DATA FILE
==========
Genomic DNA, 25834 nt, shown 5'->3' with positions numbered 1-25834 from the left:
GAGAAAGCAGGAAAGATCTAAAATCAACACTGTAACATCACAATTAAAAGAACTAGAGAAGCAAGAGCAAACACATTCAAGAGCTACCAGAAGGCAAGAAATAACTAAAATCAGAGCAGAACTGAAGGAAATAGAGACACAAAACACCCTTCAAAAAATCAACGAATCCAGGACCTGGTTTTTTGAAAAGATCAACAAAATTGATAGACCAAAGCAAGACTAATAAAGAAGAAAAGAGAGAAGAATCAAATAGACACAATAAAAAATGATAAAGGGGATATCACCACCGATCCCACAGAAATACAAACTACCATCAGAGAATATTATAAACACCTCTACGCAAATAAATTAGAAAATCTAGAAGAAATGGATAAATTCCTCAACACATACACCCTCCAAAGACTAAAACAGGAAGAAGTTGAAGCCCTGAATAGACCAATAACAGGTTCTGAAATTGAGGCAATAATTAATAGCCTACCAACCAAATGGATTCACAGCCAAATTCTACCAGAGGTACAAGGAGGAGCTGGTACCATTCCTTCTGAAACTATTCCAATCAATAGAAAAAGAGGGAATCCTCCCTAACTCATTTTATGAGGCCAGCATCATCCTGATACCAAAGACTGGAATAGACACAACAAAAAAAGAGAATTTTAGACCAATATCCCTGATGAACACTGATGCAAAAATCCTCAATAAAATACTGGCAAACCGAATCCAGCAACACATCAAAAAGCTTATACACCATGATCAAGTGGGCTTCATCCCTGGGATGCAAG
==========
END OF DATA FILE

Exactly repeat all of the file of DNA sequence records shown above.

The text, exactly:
Genomic DNA, 25834 nt, shown 5'->3' with positions numbered 1-25834 from the left:
GAGAAAGCAGGAAAGATCTAAAATCAACACTGTAACATCACAATTAAAAGAACTAGAGAAGCAAGAGCAAACACATTCAAGAGCTACCAGAAGGCAAGAAATAACTAAAATCAGAGCAGAACTGAAGGAAATAGAGACACAAAACACCCTTCAAAAAATCAACGAATCCAGGACCTGGTTTTTTGAAAAGATCAACAAAATTGATAGACCAAAGCAAGACTAATAAAGAAGAAAAGAGAGAAGAATCAAATAGACACAATAAAAAATGATAAAGGGGATATCACCACCGATCCCACAGAAATACAAACTACCATCAGAGAATATTATAAACACCTCTACGCAAATAAATTAGAAAATCTAGAAGAAATGGATAAATTCCTCAACACATACACCCTCCAAAGACTAAAACAGGAAGAAGTTGAAGCCCTGAATAGACCAATAACAGGTTCTGAAATTGAGGCAATAATTAATAGCCTACCAACCAAATGGATTCACAGCCAAATTCTACCAGAGGTACAAGGAGGAGCTGGTACCATTCCTTCTGAAACTATTCCAATCAATAGAAAAAGAGGGAATCCTCCCTAACTCATTTTATGAGGCCAGCATCATCCTGATACCAAAGACTGGAATAGACACAACAAAAAAAGAGAATTTTAGACCAATATCCCTGATGAACACTGATGCAAAAATCCTCAATAAAATACTGGCAAACCGAATCCAGCAACACATCAAAAAGCTTATACACCATGATCAAGTGGGCTTCATCCCTGGGATGCAAG